Does it seem like you’re paying an awful lot for your home Internet connection, and at the same time, getting speeds far slower than necessary? It’s not just you: A new report from New America Foundation’s Open Technology Institute reveals that Americans pay far more for our Internet access than those in major European and Asian cities.
The Cost of Connectivity report compares prices for 25Mbps service, the base level of speed required for streaming content in 4K resolution. London gets top honors for being the least expensive, with service offered at an average of just $24 per month. You’d pay $28 in Seoul, $31 in Paris, $34 in Tokyo, $36 in Copenhagen and $41 in Toronto. Here in the U.S., you’d pay $52 in D.C., $54 in Los Angeles, $55 in New York City and $58 in San Francisco.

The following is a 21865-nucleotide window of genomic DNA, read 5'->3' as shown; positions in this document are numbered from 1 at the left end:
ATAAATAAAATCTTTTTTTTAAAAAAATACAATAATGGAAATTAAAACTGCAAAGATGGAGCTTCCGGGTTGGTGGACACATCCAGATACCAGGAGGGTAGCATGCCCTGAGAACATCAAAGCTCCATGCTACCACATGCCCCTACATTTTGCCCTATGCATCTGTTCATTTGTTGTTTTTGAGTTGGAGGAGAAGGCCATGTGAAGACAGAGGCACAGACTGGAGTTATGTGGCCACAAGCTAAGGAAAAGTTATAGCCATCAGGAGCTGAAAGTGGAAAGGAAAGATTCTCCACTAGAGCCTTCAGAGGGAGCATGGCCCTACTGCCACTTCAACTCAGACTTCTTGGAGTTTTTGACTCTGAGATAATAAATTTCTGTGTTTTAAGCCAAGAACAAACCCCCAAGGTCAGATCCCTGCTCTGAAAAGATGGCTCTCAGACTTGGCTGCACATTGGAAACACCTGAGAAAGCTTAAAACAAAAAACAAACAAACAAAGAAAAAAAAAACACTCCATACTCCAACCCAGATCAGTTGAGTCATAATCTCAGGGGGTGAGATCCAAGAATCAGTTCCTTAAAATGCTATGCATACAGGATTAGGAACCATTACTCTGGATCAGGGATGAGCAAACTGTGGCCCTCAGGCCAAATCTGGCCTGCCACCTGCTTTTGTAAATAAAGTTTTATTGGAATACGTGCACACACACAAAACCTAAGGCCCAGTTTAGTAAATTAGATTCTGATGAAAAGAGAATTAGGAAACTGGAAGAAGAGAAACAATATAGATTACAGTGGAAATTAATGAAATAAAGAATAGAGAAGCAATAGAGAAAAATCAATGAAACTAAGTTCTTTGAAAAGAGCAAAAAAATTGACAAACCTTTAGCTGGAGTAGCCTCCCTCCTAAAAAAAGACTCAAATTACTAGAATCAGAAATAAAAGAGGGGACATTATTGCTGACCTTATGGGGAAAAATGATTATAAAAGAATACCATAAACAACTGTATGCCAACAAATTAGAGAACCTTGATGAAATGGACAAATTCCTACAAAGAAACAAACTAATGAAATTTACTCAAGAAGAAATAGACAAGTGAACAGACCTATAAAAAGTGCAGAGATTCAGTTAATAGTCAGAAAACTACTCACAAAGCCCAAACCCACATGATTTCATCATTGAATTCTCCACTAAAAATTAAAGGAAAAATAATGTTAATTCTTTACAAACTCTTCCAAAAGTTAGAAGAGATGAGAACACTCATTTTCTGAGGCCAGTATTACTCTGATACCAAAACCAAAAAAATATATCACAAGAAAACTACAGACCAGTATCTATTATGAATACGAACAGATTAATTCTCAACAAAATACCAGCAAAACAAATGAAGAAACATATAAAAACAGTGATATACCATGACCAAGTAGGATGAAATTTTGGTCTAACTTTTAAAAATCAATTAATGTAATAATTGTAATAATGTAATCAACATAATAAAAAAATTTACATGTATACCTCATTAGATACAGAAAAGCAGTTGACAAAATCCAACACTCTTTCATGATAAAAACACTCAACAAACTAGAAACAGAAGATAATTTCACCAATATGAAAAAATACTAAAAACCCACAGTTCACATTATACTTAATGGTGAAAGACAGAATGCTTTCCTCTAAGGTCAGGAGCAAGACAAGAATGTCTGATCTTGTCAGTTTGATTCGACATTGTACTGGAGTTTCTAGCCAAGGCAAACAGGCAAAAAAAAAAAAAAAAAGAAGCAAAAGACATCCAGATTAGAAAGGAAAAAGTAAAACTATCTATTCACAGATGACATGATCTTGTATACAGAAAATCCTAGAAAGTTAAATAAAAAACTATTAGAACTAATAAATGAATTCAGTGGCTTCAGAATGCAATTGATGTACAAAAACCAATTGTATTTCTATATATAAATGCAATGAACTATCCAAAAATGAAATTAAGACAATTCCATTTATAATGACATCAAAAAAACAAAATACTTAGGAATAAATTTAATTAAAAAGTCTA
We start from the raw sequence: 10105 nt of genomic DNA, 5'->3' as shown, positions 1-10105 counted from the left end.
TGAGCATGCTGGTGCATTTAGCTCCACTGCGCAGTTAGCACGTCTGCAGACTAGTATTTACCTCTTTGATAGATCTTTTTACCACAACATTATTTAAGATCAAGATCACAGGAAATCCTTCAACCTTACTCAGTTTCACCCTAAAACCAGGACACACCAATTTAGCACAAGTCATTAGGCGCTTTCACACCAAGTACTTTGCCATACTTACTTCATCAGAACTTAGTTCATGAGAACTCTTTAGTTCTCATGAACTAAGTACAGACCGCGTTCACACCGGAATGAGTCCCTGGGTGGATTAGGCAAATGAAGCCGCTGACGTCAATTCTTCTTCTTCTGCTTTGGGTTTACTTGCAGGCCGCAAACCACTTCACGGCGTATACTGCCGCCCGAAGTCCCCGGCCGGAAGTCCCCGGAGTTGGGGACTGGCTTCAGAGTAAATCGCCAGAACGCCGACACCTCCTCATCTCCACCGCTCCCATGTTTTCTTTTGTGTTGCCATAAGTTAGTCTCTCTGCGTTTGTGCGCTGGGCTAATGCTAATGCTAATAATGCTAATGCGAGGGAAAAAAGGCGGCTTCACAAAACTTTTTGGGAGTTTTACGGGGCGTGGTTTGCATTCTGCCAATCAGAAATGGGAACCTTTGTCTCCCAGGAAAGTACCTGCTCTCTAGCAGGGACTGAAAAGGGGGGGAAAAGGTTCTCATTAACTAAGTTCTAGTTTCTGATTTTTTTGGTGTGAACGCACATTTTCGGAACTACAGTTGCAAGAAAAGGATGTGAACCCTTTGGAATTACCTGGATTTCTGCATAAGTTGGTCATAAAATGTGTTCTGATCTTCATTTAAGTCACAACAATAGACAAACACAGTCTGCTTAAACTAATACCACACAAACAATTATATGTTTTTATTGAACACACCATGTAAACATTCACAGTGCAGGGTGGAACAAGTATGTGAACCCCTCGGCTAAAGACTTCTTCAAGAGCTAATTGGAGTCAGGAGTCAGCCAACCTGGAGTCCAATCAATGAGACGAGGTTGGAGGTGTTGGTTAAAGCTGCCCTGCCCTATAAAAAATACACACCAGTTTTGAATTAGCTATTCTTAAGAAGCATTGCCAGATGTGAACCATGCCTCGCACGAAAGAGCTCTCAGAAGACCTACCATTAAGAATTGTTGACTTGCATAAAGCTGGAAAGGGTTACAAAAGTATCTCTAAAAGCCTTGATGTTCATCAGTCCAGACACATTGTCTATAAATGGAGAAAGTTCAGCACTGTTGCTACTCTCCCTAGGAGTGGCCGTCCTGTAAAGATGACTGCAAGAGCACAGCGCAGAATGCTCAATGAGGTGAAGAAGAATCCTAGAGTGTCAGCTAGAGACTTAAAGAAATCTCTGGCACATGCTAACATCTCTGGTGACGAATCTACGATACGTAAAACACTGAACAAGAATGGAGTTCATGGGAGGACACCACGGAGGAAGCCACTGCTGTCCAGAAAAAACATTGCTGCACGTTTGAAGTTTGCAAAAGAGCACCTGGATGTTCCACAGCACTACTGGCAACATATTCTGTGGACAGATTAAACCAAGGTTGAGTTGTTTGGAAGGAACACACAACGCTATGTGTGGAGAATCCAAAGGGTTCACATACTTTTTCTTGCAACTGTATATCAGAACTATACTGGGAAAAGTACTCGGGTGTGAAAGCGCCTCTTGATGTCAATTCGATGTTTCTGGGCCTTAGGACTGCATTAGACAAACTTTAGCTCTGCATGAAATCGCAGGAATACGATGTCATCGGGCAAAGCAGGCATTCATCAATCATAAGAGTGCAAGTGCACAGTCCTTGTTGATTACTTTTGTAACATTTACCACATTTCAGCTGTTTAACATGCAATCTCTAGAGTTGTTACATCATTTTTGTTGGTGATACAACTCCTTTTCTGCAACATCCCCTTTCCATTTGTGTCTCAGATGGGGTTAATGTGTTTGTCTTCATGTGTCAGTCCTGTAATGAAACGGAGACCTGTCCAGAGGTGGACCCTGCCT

When it comes to the absolute highest connection speeds, the U.S. is even less competitive. In Seoul, 1000Mbps Internet service costs the equivalent of just $30.30 per month; in Tokyo, 1000Mbps costs $39.15 per month. Those who live in Los Angeles, New York and Washington, D.C., meanwhile, pay a whopping $299.99 for just 500Mbps of speed.
What makes things so expensive (and slow) here in the U.S.? A big part of the problem is the monopolistic nature of the broadband industry. Companies like Comcast continue to make record profits while simultaneously providing near-abusive levels of customer service because they have absolutely no competition. The Federal Communications Commission says that 75% of Americans have only one option at most for providing 25Mbps broadband service. Only a handful of major cities see real competition. Where that competition exists, like in Google Fiber launch city Kansas City, broadband prices are among the lowest in the nation ($41 for 25Mbps service).
You can take a look at The Cost of Connectivity 2014 report by visiting the Open Technology Institute’s website at newamerica.org.
[Woman upset at high bills via Shutterstock]